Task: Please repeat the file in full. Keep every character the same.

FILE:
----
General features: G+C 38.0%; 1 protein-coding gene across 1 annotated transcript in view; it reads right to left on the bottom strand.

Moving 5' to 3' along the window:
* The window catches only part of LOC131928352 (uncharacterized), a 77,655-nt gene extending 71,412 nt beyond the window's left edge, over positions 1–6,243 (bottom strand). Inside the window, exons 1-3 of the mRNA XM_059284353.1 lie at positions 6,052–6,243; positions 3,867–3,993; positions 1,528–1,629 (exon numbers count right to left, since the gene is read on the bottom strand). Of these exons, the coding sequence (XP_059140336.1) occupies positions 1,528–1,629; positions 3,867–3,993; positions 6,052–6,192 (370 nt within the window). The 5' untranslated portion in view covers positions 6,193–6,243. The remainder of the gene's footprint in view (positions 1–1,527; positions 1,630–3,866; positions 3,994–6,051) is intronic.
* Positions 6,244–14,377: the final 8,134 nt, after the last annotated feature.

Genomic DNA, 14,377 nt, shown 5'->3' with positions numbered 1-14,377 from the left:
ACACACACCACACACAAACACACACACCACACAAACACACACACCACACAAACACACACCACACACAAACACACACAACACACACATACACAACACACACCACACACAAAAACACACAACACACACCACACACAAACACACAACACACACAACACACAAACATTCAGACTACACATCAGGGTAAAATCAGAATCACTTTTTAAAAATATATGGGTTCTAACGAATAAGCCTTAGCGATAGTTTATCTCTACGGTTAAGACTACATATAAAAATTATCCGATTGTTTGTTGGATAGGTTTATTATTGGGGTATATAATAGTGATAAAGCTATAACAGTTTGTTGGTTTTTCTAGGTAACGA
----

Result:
General features: G+C 38.0%; 1 protein-coding gene across 1 annotated transcript in view; it reads right to left on the bottom strand.

Moving 5' to 3' along the window:
* The window catches only part of LOC131928352 (uncharacterized), a 77,655-nt gene extending 71,412 nt beyond the window's left edge, over positions 1–6,243 (bottom strand). Inside the window, exons 1-3 of the mRNA XM_059284353.1 lie at positions 6,052–6,243; positions 3,867–3,993; positions 1,528–1,629 (exon numbers count right to left, since the gene is read on the bottom strand). Of these exons, the coding sequence (XP_059140336.1) occupies positions 1,528–1,629; positions 3,867–3,993; positions 6,052–6,192 (370 nt within the window). The 5' untranslated portion in view covers positions 6,193–6,243. The remainder of the gene's footprint in view (positions 1–1,527; positions 1,630–3,866; positions 3,994–6,051) is intronic.
* Positions 6,244–14,377: the final 8,134 nt, after the last annotated feature.

Genomic DNA, 14,377 nt, shown 5'->3' with positions numbered 1-14,377 from the left:
ACACACACCACACACAAACACACACACCACACAAACACACACACCACACAAACACACACCACACACAAACACACACAACACACACATACACAACACACACCACACACAAAAACACACAACACACACCACACACAAACACACAACACACACAACACACAAACATTCAGACTACACATCAGGGTAAAATCAGAATCACTTTTTAAAAATATATGGGTTCTAACGAATAAGCCTTAGCGATAGTTTATCTCTACGGTTAAGACTACATATAAAAATTATCCGATTGTTTGTTGGATAGGTTTATTATTGGGGTATATAATAGTGATAAAGCTATAACAGTTTGTTGGTTTTTCTAGGTAACGA